The deal is still in the hush-hush stages, but a possible partnership between a de novo bank and a credit union run by an Indian tribe could set a precedent in a state accustomed to banks buying and selling each other.

The organizers of the New London-based Bank of Southeastern Connecticut and the executives of the Pawcatuck-based Connecticut Community Credit Union were close-mouthed on the possible partnership.

Bank of Southeastern Connecticut organizer Michael Ciaburri would say only that while there is no formal agreement between the institutions, they are in discussions. He did concede that his bank, which organizers hope will open in early fall, could benefit from a partnership. Since the credit union in question serves the Mashantucket Pequot Tribal Nation, which runs the Foxwoods Resort Casino, as well as any workers in the area – including those at Foxwoods – the union could bring profitable business to the de novo bank.

“[The fact it includes Foxwoods], in itself, adds a lot of benefits,” Ciaburri said.

If the institutions negotiate a successful partnership, the credit union, which has three branches, including one in Foxwoods, could change its name to Bank of Southeastern Connecticut, Ciaburri told The Commercial Record last year. But that has not been determined.

But if the credit union did change its name, that would fulfill a goal of the bank’s holding company, Southern Connecticut Bancorp. The company aims to spread its banks – which include the Bank of Southern Connecticut – along the southern coast of Connecticut from New Haven, where the Bank of Southern Connecticut is located, to the Rhode Island border.

Executives at the credit union did not return phone calls.

Ciaburri also said such partnerships are fairly uncommon.

“It depends,” he said. “It’s a unique situation because this one is owned by an Indian tribe.”

‘Strange Bedfellows’

Although Ciaburri and the credit union executives did not explain how their particular partnership could work, there are many benefits for a bank and a credit union that become partners, according to Keith Leggett, senior economist at the American Bankers Association.

“[These partnerships are] rare, but it has happened,” he said.

Leggett said he knows of several cases of banks acquiring credit unions and some of banks and credit unions becoming partners. There are many reasons for the partnerships.

Because credit unions often have limits to how much they can loan and because banks often have the ability to offer more complex products than credit unions, there are benefits for both institutions. If a credit union can’t give out a loan and is in a partnership with a bank, the credit union can originate the loan and the bank can provide it, Leggett said.

Bank One had some partnerships like that with credit unions in Texas, where Bank One did some business-loan participation, Leggett said.

Another type of partnership can occur when banks provide services like credit cards to credit union customers. Often, the credit cards may be branded with the credit union’s name and customers might not realize their credit union isn’t backing the card.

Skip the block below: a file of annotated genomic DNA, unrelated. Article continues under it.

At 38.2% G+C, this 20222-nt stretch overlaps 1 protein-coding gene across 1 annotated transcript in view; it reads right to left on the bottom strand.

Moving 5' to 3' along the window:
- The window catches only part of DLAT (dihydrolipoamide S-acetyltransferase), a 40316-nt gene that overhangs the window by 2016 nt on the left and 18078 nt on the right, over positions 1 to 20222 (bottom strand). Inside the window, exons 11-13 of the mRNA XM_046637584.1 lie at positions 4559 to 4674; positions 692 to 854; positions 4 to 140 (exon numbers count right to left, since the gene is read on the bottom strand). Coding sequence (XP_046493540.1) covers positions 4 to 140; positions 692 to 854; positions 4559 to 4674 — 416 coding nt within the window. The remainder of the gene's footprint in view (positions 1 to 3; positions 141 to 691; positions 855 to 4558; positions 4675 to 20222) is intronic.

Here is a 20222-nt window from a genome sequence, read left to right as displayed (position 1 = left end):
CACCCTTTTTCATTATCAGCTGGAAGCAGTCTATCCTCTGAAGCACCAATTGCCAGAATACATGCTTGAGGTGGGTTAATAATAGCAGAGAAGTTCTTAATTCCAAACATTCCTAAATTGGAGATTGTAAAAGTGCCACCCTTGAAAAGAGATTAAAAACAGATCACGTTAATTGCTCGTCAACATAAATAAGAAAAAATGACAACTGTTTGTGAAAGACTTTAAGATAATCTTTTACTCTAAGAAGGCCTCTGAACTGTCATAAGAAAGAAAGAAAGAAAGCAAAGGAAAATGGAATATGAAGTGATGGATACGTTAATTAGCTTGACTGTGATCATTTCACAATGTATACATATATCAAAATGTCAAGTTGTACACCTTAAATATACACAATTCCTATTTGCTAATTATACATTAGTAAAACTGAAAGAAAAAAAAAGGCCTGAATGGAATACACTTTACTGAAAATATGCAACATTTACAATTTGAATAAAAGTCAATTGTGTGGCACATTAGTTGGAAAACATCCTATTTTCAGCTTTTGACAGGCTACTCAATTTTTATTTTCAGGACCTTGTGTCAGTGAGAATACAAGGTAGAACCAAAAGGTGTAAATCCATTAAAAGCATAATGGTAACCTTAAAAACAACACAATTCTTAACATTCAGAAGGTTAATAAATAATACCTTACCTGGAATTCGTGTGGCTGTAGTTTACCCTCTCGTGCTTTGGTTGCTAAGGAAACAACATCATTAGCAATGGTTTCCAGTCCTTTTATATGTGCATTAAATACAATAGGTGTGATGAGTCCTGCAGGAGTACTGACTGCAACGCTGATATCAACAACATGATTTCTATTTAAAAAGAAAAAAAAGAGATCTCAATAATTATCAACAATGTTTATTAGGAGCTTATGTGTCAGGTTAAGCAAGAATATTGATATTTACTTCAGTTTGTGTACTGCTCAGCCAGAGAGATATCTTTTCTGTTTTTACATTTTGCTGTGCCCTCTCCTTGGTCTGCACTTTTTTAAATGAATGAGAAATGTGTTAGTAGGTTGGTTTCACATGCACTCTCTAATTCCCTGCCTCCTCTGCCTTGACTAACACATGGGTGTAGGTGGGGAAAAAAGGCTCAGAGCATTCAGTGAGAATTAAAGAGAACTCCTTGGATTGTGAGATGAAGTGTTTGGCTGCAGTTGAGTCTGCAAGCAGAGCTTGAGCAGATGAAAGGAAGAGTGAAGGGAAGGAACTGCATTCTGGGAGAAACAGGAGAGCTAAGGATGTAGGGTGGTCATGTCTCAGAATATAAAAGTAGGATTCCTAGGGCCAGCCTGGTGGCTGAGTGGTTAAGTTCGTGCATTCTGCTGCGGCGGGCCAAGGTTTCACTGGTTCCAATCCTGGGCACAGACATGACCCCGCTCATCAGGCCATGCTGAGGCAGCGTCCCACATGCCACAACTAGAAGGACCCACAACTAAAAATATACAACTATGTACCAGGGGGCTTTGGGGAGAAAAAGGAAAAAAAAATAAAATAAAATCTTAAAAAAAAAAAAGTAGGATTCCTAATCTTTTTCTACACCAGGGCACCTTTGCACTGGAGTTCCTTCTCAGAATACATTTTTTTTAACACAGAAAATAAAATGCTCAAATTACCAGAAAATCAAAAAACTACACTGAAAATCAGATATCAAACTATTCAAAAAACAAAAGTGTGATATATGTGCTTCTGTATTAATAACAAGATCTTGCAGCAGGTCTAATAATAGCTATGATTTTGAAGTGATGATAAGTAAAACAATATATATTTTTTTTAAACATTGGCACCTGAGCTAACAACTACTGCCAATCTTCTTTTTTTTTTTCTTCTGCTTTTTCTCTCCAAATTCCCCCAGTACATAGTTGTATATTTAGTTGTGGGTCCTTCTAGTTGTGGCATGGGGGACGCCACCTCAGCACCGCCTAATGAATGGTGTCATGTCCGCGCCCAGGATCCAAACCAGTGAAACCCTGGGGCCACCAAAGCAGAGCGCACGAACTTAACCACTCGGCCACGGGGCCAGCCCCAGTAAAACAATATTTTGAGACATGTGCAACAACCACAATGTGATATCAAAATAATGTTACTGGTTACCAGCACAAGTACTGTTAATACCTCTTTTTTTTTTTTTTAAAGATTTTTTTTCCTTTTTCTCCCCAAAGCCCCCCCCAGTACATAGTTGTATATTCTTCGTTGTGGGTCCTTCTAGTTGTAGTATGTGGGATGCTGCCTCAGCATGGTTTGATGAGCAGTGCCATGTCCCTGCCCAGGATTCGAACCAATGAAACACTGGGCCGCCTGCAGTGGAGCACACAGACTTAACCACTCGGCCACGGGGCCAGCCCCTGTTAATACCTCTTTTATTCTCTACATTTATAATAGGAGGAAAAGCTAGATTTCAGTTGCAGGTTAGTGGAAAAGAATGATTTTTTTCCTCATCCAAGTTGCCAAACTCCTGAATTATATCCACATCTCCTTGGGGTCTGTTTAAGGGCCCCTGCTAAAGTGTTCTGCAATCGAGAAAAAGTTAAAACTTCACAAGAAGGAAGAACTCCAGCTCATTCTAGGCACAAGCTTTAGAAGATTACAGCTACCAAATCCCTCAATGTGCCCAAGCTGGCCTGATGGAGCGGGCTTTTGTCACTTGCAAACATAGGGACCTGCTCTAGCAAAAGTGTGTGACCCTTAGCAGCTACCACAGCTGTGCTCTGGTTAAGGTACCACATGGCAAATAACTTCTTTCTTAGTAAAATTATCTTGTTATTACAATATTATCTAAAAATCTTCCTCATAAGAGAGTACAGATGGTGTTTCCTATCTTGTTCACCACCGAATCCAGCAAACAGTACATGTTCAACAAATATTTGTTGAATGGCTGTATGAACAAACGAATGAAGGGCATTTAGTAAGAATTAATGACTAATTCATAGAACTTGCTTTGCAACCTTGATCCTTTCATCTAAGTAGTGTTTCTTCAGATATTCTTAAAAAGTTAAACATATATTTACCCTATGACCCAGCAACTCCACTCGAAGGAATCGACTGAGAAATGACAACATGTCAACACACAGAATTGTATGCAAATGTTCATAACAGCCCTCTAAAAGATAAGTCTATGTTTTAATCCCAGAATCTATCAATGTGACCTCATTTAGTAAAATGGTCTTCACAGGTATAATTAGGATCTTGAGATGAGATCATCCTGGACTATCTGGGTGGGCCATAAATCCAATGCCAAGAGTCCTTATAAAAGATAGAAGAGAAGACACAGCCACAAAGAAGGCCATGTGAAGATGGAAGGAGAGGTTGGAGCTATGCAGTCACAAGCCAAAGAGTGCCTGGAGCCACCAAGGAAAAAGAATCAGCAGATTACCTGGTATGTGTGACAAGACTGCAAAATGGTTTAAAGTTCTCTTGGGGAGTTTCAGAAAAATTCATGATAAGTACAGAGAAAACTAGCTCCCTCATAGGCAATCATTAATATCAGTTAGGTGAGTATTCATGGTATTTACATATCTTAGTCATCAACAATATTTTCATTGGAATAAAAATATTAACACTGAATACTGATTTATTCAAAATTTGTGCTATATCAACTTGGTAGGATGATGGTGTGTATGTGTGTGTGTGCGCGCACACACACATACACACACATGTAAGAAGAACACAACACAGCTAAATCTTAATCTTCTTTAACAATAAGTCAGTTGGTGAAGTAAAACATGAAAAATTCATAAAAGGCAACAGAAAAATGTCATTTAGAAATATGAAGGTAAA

“There are cases where banks provide back-room operations [like credit cards],” Leggett said.

Credit card issuer MBNA has been acquiring credit unions’ credit card portfolios, he said.

“What you find is these are occasions where strategic alliances are made,” he said.

The Connecticut Community Credit Union’s attractiveness likely comes from its association with Foxwoods, Leggett said, but he stressed that he is not familiar with either the credit union or the Southeastern Bank of Connecticut.

“If it’s associated with a casino, that could be driving a lot of it,” he said.

The credit union has about $18 million in assets.

“It’s not a large institution,” Leggett said.

Although there has historically been some animosity between banks and credit unions – the Connecticut Community Credit Union’s Web site lists reasons why customers would do better to bank with a credit union instead of a traditional bank – partnerships like the one these two Connecticut institutions are considering are based on strategy, Leggett said.

“Firms are making business decisions based on strategic principals,” he said. “Business has a tendency of creating strange bedfellows.”

Indeed, many credit unions will deposit excess liquidity into certificates of deposit at traditional banks, Leggett said.

“What you’re looking at is a strategy,” he said.

And strategy could pay off for the bank if the partnership goes through. In addition to providing services to the Mashantucket Pequot Tribal Nation and workers at Foxwoods, the Connecticut Community Credit Union provides services to residents and workers in Stonington, North Stonington, Ledyard, Preston, Mashantucket and the contiguous towns of Voluntown, Griswold, Lisbon, Sprague, Sterling, Plainfield and Canterbury, employees of Davis Standard and employees of the Rand-Whitney Container Board Corp., according to the credit union’s Web site.

The Bank of Southeastern Connecticut’s headquarters will be located at 15 Masonic St. in New London. Ciaburri said earlier this month that he expects the state to award the bank a temporary charter soon.